Baking on the rise: Ellsworth students participate in bread baking program
“There’s nothing like baking bread in winter when the world is kind of cold and dreary,” said FCS teacher Lori Romans.
ELLSWORTH — Homemade bread made in the dreary months of winter, it’s a little like sharing sunshine. That’s the idea Ellsworth Public School Family and Consumer Science teacher Lori Romans wanted to bring to her students when she first proposed participating in the King Arthur Bake For Good Program.
As part of the program, students across the county are provided both educational and baking materials by the King Arthur Baking Company to learn about the bread-making process, which they then participate in. Romans, a life-long baker herself, was introduced to the idea by another teacher and thought it would be a great thing to bring to her own students.
“I looked into it, and I discovered that King Arthur had a program designed especially for FCS classes,” Romans said. “If we would bake with our students, they would provide the flour and the recipe and … enough ingredients for each student to make two loaves of bread, one that the students could take home and share with their family, but also a second loaf that was to be donated to whoever we chose.”
King Arthur Baking Company, which began in 1790 as a flour distributor, has grown into an employee-owned company with a variety of programs focused on giving back to communities — and Bake for Good is just one of the ways they do that, said program instructor Pam Jensen.
“This is a program that’s about 30 years old, and it started with just a handful of schools,” she said. “Now, many years later, we reach about 40,000 to 50,000 students a year through Bake for Good.”
King Arthur offers several different program types, which can be customized to the age, group size, or in-school access of the students. They even have a take-home style kit that’s available to home-schooled students.
After applying to the program, schools are provided free equipment and baking material. Additionally, they receive an educational video and recipe booklet that teaches students about the bread-making process.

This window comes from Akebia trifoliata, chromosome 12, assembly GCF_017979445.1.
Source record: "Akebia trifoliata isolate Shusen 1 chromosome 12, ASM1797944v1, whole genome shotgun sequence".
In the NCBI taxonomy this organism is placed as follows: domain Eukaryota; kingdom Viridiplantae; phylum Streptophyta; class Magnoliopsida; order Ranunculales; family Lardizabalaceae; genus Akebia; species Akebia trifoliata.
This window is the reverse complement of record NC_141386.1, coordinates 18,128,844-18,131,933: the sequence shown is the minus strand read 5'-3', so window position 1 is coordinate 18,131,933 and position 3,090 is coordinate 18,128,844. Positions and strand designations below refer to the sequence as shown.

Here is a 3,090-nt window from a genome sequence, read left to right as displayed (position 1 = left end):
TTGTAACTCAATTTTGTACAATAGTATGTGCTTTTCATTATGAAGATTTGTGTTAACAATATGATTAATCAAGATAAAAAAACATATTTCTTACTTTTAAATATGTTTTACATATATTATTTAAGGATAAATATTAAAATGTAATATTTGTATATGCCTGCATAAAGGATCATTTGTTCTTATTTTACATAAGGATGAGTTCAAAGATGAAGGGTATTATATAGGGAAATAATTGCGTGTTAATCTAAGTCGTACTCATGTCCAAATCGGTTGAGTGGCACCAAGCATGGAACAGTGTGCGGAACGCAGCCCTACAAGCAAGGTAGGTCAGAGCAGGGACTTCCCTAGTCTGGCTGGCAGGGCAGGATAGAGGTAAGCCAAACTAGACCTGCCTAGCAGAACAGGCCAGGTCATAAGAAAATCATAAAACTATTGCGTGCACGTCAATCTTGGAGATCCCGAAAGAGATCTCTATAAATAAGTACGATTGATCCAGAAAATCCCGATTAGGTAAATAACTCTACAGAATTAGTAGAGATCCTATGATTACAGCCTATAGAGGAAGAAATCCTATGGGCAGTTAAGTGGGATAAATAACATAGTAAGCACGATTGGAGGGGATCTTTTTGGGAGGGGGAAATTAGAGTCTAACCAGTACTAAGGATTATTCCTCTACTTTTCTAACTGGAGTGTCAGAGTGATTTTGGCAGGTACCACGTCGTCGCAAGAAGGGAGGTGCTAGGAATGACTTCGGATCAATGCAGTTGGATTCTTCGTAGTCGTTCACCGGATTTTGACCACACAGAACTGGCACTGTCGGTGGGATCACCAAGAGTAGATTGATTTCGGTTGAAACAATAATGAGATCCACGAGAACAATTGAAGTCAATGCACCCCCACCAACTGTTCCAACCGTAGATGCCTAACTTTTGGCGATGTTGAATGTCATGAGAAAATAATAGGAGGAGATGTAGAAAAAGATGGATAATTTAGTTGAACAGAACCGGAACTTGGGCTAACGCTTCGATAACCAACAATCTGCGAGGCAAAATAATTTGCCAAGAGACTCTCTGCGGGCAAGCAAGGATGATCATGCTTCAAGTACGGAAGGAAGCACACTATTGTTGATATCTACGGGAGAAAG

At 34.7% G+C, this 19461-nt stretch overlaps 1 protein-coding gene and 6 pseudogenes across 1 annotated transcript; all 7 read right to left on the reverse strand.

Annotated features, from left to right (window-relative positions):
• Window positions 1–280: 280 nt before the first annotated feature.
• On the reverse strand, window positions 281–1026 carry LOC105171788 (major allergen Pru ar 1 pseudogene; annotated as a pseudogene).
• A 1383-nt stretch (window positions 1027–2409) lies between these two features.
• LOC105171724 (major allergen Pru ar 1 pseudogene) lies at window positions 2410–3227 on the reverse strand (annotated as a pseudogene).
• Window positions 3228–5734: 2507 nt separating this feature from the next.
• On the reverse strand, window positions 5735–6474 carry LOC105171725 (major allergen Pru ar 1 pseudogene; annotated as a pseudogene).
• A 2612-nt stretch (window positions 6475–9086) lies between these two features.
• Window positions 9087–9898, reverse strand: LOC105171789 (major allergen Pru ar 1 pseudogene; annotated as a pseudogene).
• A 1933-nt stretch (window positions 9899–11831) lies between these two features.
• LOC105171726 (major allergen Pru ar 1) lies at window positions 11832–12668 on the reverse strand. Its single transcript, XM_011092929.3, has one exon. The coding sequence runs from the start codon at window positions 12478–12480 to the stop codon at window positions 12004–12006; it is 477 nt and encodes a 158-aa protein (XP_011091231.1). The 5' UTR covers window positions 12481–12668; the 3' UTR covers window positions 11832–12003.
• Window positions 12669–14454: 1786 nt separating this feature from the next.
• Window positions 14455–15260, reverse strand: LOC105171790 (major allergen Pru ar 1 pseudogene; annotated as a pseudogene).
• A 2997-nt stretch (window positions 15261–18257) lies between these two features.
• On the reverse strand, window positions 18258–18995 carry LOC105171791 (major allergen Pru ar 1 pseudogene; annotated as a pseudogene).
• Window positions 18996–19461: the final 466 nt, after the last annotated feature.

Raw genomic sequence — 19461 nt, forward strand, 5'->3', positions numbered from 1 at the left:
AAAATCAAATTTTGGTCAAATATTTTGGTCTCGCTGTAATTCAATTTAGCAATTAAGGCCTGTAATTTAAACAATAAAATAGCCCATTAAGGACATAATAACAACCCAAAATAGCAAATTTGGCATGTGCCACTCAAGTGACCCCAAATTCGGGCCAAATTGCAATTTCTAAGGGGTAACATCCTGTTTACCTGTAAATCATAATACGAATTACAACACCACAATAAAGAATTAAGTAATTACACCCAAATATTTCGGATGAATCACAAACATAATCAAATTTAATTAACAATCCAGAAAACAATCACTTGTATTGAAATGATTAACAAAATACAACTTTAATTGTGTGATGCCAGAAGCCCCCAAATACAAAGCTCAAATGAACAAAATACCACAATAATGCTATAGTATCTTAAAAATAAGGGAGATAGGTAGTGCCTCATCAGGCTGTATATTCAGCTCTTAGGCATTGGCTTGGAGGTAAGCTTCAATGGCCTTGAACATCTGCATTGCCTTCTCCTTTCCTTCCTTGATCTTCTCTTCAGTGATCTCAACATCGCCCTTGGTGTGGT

Since the pandemic, Zoom use has allowed the Bake for Good program to reach more students than ever before, with nearly every state in the U.S. having participated in the Bake for Good program, Jensen said. For the first time in the program’s history, applications are currently closed due to the high demand they’ve seen.
“We’re actually booked out for the rest of the year right now, but we’ll open again in August for the next school year,” Jensen said. “I just love this program, and I’m so happy that we’ve been able to bring it to so many new schools these last few years.”
This is Ellsworth High School's first time participating in the program. Romans had a specific theme she wanted to bring to her students, formed around the children’s book, “Sun Bread” where in the midst of a long winter, a loaf of sun-shaped bread shared between friends inspires the sun to come out from hiding.
“There’s nothing like baking bread in winter when the world is kind of cold and dreary,” Romans said. “I thought of all the Minnesota winter days that we have that are just like that, with everyone cooped inside … so baking a little sunshine, like in the book, that’s the goal I wanted to bring to students.”
Romans sees this not as just a wonderful educational opportunity for students, but baking itself is a great way to bring people together, she said. Today, kids don’t always get to learn those skills at home, the way Romans did, so bringing both volunteers and students into the classroom to take part in this experience helps keep that alive.
“I can remember as a child watching my mom bake, and we had a counter to where my mom would stand on one side of the counter, and children would push chairs up on the other side of the counter,” said Romans. Her mother, now 82, came in to volunteer and help students mix ingredients during the bread baking. “We would watch her mix the dough … it was just an intimate time with mom. I’d learn a lot, just watching her.”
The baking day started off with 13 fifth graders and a matching number of volunteers, all spread out in Romans’ classroom. Students were joined by two volunteers each from the Nobles County Sheriffs Office and Security Savings Bank of Ellsworth, as well as a number of community members, per baking session. Aprons, donated for students by Security Savings Bank, featured the bank's name — stitched by volunteer Becky Ranchau.
If any of the student bakers lacked a partner, high school students from Romans’ FCS classes were on hand to help.
“We’ve been baking bread for weeks now,” said Ellsworth junior Harley Bloom, who helped with the first group of bakers. “We have the recipe down pretty well.”
Later that afternoon, smaller groups of fourth and sixth graders showed up in Romans’ classroom to bake, making 54 loaves of bread. Each elementary school student received a loaf, and the rest were delivered by students and volunteers to Parkview Manor last Friday.
The recipe, a whole grain white bread provided by King Arthur, was approved by the staff dietitian at the nursing home, and students brought slices of bread with handmade, colorful notes to residents. It’s another, small bit of sunshine during the cold winter months.
“Our little bread-baking project has turned out quite a bit bigger than we expected, and we really are excited about that,” said Romans. “I want our younger kids to know that, yes we are a small school, but even with that we can still do really great things.”